McAvoy: They were fashionable eleven years ago, weren’t they?
Furnish: They were always sort of poking around as objects of ridicule and derision. There was a famous press story in Britain where they were banned from the Chelsea Flower Show. Anybody was not allowed to have any garden gnomes in any of their displays of the Chelsea Flower Show. The idea was sort of first came to us – we loved the opportunity to take the high art of William Shakespeare and turn it on its head with the low art of the garden gnome because most people think garden gnomes are tacky, ugly, not fashionable, laughable. And when you take those two elements together, you get a great level of irony, which gives you a fantastic opportunity to spin Shakespeare on its head and get lots of comedy. Hopefully we’ve done that.
Steve Hamilton Shaw: I guess with just the producer’s hat on it also, even from the concept and the title, it plays both to kids and to parents. You’ve got the fun of the world for the kids, and you’ve got the play on Shakespeare and Romeo and Juliet stories for the parents. It was like an ideal family movie, so the title and the concept really sold it to us straight away.
McAvoy: It’s quite hard, as well, because the story of Gnomeo and Juliet’s got a lot of nice morals. It’s got don’t pay attention to preconception and to prejudice. Forgiveness is really important, and all that really good stuff to tell kids. You can’t tell them with Romeo and Juliet because everybody dies or commits suicide or takes drugs or kills someone or has sex with someone they shouldn’t be having sex with. So stick it with garden gnomes and you can give them all those good little morals and tidbits without the suicide, sex, death, drugs.
Shaw: That was in the script originally.
McAvoy: It was. It was very edgy, actually.
Elton, how have you been able to build on The Lion King with this experience, and what have you learned and now appreciate more about animation as a result of Gnomeo and Juliet?
John: Well, with The Lion King I learned – it came my way in 1993 thanks to Tim Rice, and I’ve always collaborated in my career as a songwriter and I loved the idea and the journey of collaboration with everyone on The Lion King. I’m a team player, really, that’s why I like doing the musicals. I’ve always had a songwriting partner, as I said, and I think what you learn most of all is leave your ego at the door. Because no matter what you write, if it’s not going to – I mean, for example, Billy Elliot. We left three songs which were really great songs out of Billy Elliot, but it would have made the show four hours and two minutes long. It can’t happen. You have to be prepared to say, “Okay, I’m going to fight for this song, but if you really want to get rid of it, then that’s fine.” You’ve got to do that, and you’ve got to listen to the team as a whole. There’s been so many times where we’ve convened during these eleven years, and the film has taken a different course or whatever. You have to be a team player; you have to hold hands when the things are going badly and hold hands when things are going well. You really have to, as an important member, have to be there for everybody else on the team. I’ve always liked that during my career. I’ve always had the good fortune to have a longstanding songwriting partner who I’ve been with for 44 years. So it’s just another way of sharing a joyful experience of creating something. But you really do have to leave your ego at the door, and if I was to say, “Well, this song’s going in or I’m walking off the film,” there’s none of that shit. You just have to be patient and you have to watch things, how they evolve, and you have to be there for the good of the thing as a whole and not just for you as a component of the piece.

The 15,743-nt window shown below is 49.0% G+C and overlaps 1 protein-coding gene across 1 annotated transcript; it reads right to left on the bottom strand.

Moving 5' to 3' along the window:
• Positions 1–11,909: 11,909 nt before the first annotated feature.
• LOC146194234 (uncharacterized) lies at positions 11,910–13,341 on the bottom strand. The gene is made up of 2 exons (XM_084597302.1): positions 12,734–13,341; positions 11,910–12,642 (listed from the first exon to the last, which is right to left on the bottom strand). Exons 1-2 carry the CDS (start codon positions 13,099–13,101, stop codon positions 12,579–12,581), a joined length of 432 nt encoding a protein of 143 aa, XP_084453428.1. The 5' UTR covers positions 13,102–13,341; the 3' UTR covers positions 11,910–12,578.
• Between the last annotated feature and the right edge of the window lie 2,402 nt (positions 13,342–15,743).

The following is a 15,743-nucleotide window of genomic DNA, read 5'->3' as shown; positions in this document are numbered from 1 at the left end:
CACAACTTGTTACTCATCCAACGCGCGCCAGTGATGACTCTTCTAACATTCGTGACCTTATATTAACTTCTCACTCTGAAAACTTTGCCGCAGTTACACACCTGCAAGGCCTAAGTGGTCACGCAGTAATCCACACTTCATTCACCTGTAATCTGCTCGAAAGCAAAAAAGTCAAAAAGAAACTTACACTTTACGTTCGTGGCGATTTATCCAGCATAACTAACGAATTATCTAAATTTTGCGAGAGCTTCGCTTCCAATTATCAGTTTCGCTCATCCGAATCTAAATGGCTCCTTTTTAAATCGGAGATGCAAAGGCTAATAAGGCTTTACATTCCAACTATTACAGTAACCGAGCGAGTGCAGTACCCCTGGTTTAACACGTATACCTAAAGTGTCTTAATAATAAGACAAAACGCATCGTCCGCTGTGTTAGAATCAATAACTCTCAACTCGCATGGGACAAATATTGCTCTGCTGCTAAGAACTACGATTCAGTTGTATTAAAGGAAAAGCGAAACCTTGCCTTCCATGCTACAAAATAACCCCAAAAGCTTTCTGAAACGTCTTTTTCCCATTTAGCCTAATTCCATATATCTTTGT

Question for Emily and James. Voice over works is usually done with nobody else in the room. Did the two of you meet before starting that? Did you rehearse together?
Blunt: They tried to keep us apart.
McAvoy: She’s not very easy to work with, unfortunately.
Blunt: James is really temperamental, so they didn’t want us in the same room.
McAvoy: But with that temperament comes genius.
So basically the two of you never met before?
Blunt: We’d met socially a couple of times, but we were never – so we were kind of thinking when we both got on board for this, “It’ll be great and we’ll be in the same room and we’ll riff and we’ll improv.” But we improved separate of each other.
Elton John, is there one song that’s in the movie that you really liked from years ago that you say, “Yeah, that’s the song I love.” Which one?
John: Well, I think for me, one of the funniest scenes in the movie, and it’s very important, I think, if you’re British and take the piss out of yourself. You’re raised to do that in England, which is rather good. I think the same with your song, when Steven Merchant plays the character of the weedy gnome, then suddenly there I am: glam gnome. The gnomeosexual in the film. Thank you. So I think probably that one he sings is a little bit runny. I lost it when I saw that. That brings back very good memories of a song I sang practically every time I’ve done a show since 1970, so I would have to say that moment is quite funny, and I love that moment.
This is an impressive cast: (Stephen) Merchant, Blunt, McAvoy, (Julie) Walters, Michael Caine. Can you tell us briefly about that? And also, how come you didn’t have Ozzy (Osbourne) singing in the soundtrack? I’m an Ozzy fan.